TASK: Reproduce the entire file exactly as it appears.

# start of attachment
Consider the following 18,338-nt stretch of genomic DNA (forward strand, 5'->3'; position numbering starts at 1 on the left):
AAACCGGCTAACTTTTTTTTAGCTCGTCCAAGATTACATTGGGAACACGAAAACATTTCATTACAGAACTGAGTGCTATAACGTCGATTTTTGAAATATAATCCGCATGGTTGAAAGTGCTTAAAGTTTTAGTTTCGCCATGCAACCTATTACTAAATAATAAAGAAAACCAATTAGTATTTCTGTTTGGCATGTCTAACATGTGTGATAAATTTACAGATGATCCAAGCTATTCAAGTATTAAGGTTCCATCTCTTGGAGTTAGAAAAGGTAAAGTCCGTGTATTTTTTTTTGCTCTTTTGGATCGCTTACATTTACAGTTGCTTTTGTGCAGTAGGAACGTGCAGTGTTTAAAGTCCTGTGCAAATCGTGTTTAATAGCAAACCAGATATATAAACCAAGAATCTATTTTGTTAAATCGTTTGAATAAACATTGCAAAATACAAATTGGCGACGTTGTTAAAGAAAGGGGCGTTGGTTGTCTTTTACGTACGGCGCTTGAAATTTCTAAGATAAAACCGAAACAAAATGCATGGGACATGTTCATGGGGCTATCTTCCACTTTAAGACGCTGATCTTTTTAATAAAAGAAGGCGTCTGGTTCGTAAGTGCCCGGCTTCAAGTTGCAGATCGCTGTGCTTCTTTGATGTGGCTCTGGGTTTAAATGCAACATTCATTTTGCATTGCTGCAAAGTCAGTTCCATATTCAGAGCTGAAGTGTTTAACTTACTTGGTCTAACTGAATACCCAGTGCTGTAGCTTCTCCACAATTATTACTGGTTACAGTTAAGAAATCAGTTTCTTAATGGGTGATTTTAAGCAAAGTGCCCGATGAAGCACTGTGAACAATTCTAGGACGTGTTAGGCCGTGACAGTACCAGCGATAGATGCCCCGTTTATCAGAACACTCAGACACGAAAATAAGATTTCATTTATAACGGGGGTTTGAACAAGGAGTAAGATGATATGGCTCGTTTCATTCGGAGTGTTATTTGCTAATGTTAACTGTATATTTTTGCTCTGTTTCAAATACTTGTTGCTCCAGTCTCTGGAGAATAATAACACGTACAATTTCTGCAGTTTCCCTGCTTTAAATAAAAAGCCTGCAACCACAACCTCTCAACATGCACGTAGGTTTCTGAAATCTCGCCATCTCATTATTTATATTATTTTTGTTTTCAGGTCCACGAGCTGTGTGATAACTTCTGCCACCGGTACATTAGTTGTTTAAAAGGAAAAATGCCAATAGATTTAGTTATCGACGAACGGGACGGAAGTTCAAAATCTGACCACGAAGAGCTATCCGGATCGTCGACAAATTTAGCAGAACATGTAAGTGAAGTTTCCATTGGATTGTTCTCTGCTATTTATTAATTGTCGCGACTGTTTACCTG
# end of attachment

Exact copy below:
Consider the following 18,338-nt stretch of genomic DNA (forward strand, 5'->3'; position numbering starts at 1 on the left):
AAACCGGCTAACTTTTTTTTAGCTCGTCCAAGATTACATTGGGAACACGAAAACATTTCATTACAGAACTGAGTGCTATAACGTCGATTTTTGAAATATAATCCGCATGGTTGAAAGTGCTTAAAGTTTTAGTTTCGCCATGCAACCTATTACTAAATAATAAAGAAAACCAATTAGTATTTCTGTTTGGCATGTCTAACATGTGTGATAAATTTACAGATGATCCAAGCTATTCAAGTATTAAGGTTCCATCTCTTGGAGTTAGAAAAGGTAAAGTCCGTGTATTTTTTTTTGCTCTTTTGGATCGCTTACATTTACAGTTGCTTTTGTGCAGTAGGAACGTGCAGTGTTTAAAGTCCTGTGCAAATCGTGTTTAATAGCAAACCAGATATATAAACCAAGAATCTATTTTGTTAAATCGTTTGAATAAACATTGCAAAATACAAATTGGCGACGTTGTTAAAGAAAGGGGCGTTGGTTGTCTTTTACGTACGGCGCTTGAAATTTCTAAGATAAAACCGAAACAAAATGCATGGGACATGTTCATGGGGCTATCTTCCACTTTAAGACGCTGATCTTTTTAATAAAAGAAGGCGTCTGGTTCGTAAGTGCCCGGCTTCAAGTTGCAGATCGCTGTGCTTCTTTGATGTGGCTCTGGGTTTAAATGCAACATTCATTTTGCATTGCTGCAAAGTCAGTTCCATATTCAGAGCTGAAGTGTTTAACTTACTTGGTCTAACTGAATACCCAGTGCTGTAGCTTCTCCACAATTATTACTGGTTACAGTTAAGAAATCAGTTTCTTAATGGGTGATTTTAAGCAAAGTGCCCGATGAAGCACTGTGAACAATTCTAGGACGTGTTAGGCCGTGACAGTACCAGCGATAGATGCCCCGTTTATCAGAACACTCAGACACGAAAATAAGATTTCATTTATAACGGGGGTTTGAACAAGGAGTAAGATGATATGGCTCGTTTCATTCGGAGTGTTATTTGCTAATGTTAACTGTATATTTTTGCTCTGTTTCAAATACTTGTTGCTCCAGTCTCTGGAGAATAATAACACGTACAATTTCTGCAGTTTCCCTGCTTTAAATAAAAAGCCTGCAACCACAACCTCTCAACATGCACGTAGGTTTCTGAAATCTCGCCATCTCATTATTTATATTATTTTTGTTTTCAGGTCCACGAGCTGTGTGATAACTTCTGCCACCGGTACATTAGTTGTTTAAAAGGAAAAATGCCAATAGATTTAGTTATCGACGAACGGGACGGAAGTTCAAAATCTGACCACGAAGAGCTATCCGGATCGTCGACAAATTTAGCAGAACATGTAAGTGAAGTTTCCATTGGATTGTTCTCTGCTATTTATTAATTGTCGCGACTGTTTACCTG